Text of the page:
Income disparity

2007 Schools Wikipedia Selection. Related subjects: Economics

Income disparity or wage gap is a term used to describe inequities in average pay or salary between socio-economic groups within society, or the inequities in pay between individuals who produce the same work. Income disparity generally occurs when certain groups within society suffer from social inequality within a society.

Common examples include:

  • lower average income for females than males (see Gender gap below)
  • Income discrepancy between minority racial or ethnic groups and the majority.
  • The income gap between the wealthy and the poor.

Gender gap

In the context of economic inequality, gender gap generally refers to the systemic differences in the social and economic roles of men and women, or boys and girls. There is a debate to what extent this is the result of gender differences, lifestyle choices, or because of discrimination.

The widespread mechanization of industry has been accompanied by a shift in gender differentials in highly industrialized countries. However, this closing of the gender gap has not necessarily been followed in less industrialized countries, where women may earn less than two thirds that of men.

A United Nations report found that women working in manufacturing earned the following percentages in relation to men in 2003:.

  • Botswana: 53%
  • Columbia: 65%
  • Paraguay: 53%
  • Japan: 60%
  • Singapore: 61%
  • Sri Lanka: 81%
  • Denmark: 87%
  • France: 78%
  • Germany: 74%
  • Hungary: 74%
  • Ireland: 69%
  • Latvia: 82%
  • Lithuania: 77%
  • Malta: 92%
  • Sweden: 91%
  • Ukraine: 69%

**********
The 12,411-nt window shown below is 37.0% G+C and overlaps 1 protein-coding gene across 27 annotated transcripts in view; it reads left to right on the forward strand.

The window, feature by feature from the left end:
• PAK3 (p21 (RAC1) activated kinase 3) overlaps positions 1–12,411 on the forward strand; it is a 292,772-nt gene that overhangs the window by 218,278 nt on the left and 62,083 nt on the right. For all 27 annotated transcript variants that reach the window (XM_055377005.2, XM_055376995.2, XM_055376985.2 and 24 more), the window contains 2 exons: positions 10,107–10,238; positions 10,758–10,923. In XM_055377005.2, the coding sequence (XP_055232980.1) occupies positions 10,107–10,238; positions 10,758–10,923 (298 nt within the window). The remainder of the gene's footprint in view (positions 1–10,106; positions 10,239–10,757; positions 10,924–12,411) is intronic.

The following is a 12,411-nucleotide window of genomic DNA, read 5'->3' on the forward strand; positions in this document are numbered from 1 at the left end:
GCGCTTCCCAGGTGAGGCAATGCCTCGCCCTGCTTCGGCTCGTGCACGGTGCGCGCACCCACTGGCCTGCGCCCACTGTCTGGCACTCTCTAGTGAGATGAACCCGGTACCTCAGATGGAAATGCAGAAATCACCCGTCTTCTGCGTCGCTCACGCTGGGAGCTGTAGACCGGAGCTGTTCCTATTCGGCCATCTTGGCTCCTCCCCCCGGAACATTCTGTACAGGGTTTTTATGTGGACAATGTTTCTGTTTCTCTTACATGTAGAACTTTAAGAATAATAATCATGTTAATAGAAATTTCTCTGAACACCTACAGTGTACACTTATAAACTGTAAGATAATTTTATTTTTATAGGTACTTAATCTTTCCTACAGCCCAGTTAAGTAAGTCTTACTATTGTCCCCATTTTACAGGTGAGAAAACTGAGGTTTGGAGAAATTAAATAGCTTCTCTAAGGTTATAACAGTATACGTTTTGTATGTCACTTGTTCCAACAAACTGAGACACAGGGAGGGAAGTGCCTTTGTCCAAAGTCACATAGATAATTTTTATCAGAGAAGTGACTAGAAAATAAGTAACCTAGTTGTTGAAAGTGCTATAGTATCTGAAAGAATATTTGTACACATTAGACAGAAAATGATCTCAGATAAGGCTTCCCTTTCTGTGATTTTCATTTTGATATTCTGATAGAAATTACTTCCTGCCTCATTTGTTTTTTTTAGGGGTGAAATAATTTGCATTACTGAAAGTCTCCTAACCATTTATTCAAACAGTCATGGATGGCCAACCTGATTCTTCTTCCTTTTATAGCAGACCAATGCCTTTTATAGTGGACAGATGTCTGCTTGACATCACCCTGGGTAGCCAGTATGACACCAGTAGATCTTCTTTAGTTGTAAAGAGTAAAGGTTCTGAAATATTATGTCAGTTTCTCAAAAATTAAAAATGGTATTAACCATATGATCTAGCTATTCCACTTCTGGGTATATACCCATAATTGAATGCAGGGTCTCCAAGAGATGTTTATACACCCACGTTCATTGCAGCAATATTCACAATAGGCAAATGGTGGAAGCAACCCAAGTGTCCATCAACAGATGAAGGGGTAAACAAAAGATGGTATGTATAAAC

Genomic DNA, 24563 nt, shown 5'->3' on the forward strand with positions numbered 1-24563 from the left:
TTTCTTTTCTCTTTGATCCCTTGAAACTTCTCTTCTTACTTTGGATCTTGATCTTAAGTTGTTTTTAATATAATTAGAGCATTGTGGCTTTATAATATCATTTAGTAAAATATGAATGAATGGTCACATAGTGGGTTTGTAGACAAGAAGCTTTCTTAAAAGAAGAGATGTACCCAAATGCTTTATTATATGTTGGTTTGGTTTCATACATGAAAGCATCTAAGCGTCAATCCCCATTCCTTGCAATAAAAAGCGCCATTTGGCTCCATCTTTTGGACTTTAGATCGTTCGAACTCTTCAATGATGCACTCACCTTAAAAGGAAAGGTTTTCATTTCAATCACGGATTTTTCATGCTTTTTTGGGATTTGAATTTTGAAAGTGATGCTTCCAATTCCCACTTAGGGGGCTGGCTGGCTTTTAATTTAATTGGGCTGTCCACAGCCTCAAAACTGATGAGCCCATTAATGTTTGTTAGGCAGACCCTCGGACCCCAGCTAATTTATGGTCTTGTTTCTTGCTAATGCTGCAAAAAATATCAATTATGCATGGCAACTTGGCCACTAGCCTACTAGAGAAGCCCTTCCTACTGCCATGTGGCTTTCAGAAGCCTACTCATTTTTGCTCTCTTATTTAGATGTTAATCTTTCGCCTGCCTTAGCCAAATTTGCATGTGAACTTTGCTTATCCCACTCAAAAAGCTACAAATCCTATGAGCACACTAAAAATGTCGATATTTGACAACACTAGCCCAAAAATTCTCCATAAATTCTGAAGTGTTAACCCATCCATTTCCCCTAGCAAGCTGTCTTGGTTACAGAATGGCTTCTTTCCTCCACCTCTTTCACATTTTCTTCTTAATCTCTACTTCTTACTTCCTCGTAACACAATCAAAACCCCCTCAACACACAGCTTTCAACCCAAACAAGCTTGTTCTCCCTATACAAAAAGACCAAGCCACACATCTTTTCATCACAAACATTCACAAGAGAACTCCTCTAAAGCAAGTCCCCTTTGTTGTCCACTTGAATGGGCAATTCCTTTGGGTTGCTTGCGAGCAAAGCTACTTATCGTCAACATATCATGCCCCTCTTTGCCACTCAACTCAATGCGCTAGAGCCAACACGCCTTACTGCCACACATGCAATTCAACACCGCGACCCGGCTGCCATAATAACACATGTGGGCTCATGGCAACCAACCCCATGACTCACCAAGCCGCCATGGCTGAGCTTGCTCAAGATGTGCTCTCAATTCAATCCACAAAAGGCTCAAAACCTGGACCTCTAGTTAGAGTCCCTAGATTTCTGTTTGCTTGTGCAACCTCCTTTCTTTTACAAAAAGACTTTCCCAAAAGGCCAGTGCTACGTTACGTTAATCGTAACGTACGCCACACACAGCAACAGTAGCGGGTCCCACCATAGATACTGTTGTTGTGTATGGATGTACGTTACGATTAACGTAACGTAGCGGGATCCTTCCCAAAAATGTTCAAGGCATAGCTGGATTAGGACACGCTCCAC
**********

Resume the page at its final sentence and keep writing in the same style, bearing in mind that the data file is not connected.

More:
• United Kingdom: 79%
  • New Zealand: 80%

In 2004, women's wages in the USA were 76.5% of men's wages. This number compares the income off all men and women who work 35 hours or more each week. However, some studies, such as those done by the Independent Women's Forum, conclude that when taking into account variables when comparing male and female employment within the United States - type of job, hours worked in a week, tenure, benefits (for example maternity leave) - women make 98% of men's income. For further information, see Male-female income disparity in the USA .

According to the Centre for Economic Performance (CEP) at the London School of Economics, it would take 150 years for the income gap between the two genders to close up due to discrimination and ineffective government policies.

Income disparity in Malaysia

Chart of Malaysia's Income disparity.
Chart of Malaysia's Income disparity.

According to the UNDP 1997 Human Development Report, and the 2004 United Nations Human Development (UNHDP) report, Malaysia has the highest income disparity between the rich and poor in Southeast Asia, greater than that of Philippines, Thailand, Singapore, Vietnam and Indonesia. The UNHDP Report shows that the richest 10% in Malaysia control 38.4% of the economic income as compared to the poorest 10% who control only 1.7%. Kuala Lumpur as the capital of Malaysia has an increasing number of squatters, shanty towns and slums, and is also seeing an increase in criminal acts such as snatch theft, robberies, and rape.

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